“A Conquest of Two Worlds,” Edmond Hamilton, 1932 — Three friends invent an energy source that allows humanity to travel to the planets in the solar system. After witnessing the brutal “subjugation” of the Martian peoples (Native Americans), who only want to live on the land that has been theirs for millennia, one of the three defects and eventually ends up in prison. Meanwhile, the drive for “resources” and a belief in “inevitable” expansion and civilization carries humanity to Jupiter, where it attempts to subjugate a second race of peaceful natives. The defector emerges as a rebel leader. He teaches the natives to use atomics, but they are only able to delay the invasion. At the conclusion, he takes what appears to be the only way out (to him): Rather than let the people decline on reservations, he (and the natives?) opt for suicide by atomic explosion. One of the original three friends resigns his commission as a result.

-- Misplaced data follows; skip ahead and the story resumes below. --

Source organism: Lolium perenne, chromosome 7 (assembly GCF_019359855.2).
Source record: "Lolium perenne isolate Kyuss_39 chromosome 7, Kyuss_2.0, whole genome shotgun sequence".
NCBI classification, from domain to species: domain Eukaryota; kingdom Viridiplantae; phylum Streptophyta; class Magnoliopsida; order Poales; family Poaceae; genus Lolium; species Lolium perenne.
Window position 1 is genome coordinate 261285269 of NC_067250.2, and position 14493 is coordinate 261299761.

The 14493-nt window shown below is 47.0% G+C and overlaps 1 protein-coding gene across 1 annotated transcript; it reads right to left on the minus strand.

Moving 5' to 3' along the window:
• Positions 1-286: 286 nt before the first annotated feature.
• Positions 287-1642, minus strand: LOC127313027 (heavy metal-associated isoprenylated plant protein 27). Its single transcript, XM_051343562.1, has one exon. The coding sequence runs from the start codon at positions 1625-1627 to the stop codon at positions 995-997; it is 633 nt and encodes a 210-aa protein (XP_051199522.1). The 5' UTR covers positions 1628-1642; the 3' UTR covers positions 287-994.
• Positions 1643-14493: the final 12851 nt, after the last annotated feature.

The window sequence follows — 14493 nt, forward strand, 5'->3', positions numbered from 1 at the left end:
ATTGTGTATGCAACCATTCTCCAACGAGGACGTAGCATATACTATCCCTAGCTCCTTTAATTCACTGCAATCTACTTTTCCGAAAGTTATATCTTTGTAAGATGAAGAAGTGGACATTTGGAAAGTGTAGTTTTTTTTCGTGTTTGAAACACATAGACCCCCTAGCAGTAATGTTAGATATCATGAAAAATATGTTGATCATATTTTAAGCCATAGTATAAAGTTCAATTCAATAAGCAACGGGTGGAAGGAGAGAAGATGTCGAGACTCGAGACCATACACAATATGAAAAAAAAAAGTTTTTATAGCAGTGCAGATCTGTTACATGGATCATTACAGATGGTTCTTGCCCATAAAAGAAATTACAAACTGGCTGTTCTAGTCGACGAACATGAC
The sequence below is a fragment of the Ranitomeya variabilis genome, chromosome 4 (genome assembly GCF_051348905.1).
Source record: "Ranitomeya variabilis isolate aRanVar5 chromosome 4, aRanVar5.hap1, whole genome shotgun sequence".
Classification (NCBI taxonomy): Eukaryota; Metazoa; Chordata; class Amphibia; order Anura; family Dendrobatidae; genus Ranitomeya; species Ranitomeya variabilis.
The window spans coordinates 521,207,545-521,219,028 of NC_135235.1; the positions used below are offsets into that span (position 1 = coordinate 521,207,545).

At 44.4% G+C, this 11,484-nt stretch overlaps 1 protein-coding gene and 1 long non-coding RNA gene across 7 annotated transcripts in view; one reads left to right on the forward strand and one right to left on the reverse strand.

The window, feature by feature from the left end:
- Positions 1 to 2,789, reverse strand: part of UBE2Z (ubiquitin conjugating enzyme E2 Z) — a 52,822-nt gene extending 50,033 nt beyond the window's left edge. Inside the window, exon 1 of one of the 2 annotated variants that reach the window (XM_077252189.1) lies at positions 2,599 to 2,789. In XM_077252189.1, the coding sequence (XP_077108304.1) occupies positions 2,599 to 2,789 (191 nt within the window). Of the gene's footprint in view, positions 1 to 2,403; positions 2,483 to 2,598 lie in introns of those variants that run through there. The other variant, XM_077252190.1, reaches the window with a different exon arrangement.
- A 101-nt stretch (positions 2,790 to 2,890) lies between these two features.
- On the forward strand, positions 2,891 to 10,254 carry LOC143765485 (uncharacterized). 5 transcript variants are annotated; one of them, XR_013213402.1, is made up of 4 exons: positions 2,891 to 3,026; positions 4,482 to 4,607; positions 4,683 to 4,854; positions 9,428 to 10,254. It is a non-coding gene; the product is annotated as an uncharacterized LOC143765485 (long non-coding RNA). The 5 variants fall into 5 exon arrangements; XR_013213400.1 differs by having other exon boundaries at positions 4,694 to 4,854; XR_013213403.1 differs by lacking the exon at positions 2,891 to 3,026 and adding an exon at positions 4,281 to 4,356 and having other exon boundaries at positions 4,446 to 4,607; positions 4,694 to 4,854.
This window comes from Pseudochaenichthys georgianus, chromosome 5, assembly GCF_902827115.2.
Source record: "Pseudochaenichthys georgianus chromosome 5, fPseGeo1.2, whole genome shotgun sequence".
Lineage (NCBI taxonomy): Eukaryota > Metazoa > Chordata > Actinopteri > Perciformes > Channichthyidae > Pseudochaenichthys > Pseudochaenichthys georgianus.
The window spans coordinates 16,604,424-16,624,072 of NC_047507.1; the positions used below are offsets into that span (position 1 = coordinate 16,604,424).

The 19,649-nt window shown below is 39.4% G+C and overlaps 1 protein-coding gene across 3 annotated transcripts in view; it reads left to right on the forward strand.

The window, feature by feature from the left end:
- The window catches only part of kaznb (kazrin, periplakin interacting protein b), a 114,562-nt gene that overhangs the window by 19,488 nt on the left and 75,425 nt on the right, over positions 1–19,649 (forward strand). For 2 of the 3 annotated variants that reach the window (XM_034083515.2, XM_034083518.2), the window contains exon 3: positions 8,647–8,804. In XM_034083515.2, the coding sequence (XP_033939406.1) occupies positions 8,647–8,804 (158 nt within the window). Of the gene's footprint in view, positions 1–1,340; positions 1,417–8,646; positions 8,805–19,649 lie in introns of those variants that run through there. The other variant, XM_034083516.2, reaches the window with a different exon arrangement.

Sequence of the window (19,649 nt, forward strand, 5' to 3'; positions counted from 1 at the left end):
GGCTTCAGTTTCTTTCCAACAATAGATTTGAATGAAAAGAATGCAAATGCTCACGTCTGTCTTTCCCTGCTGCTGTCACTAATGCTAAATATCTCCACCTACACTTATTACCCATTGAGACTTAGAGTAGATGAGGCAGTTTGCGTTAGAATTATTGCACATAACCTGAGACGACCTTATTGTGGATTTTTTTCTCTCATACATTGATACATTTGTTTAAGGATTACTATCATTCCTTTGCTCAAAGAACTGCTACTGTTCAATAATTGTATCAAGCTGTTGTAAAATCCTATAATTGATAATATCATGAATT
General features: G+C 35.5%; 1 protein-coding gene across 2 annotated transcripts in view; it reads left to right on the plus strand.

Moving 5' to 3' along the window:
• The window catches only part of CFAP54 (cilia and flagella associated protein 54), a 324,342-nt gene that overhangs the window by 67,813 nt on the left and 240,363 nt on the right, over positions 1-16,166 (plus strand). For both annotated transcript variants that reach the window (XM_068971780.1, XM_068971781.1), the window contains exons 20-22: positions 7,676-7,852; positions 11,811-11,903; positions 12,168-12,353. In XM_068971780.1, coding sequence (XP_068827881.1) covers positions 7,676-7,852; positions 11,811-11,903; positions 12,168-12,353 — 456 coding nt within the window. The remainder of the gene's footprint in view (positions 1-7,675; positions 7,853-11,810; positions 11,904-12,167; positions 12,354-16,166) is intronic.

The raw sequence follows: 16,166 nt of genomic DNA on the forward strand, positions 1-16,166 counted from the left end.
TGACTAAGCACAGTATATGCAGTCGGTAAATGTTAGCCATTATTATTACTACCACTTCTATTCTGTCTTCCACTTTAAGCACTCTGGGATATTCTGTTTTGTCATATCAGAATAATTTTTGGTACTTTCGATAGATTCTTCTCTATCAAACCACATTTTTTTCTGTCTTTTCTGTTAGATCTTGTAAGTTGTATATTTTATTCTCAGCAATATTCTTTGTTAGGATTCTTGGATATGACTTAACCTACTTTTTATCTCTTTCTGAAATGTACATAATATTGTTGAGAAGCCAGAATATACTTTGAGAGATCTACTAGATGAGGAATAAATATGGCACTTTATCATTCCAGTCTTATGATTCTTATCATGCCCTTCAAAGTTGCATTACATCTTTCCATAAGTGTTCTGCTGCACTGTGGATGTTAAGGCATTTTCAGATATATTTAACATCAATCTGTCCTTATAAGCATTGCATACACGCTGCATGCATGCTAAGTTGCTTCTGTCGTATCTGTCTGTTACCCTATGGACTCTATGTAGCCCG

Comments: Read in The Best of Hamilton. A minor classic in sf, one that perhaps influenced anti-war, anti-imperialist critiques in sf to follow. Portrays the masculine ethic of a good death, the effects of total war, the quest for resources, the prioritization of “usefulness” over being, and the tech used to serve these purposes.
Author: Wikipedia: “Edmond Moore Hamilton (October 21, 1904 – February 1, 1977) was an American author of science fiction stories and novels during the mid-twentieth.” “World-wrecker” Hamilton was an extremely prolific writer, particularly of space opera, and appeared frequently in Weird Tales. He was close friends with many prominent genre writers, including Jack Williamson, and was married to Leigh Brackett, a science fiction writer and a screen writer of several notable screenplays.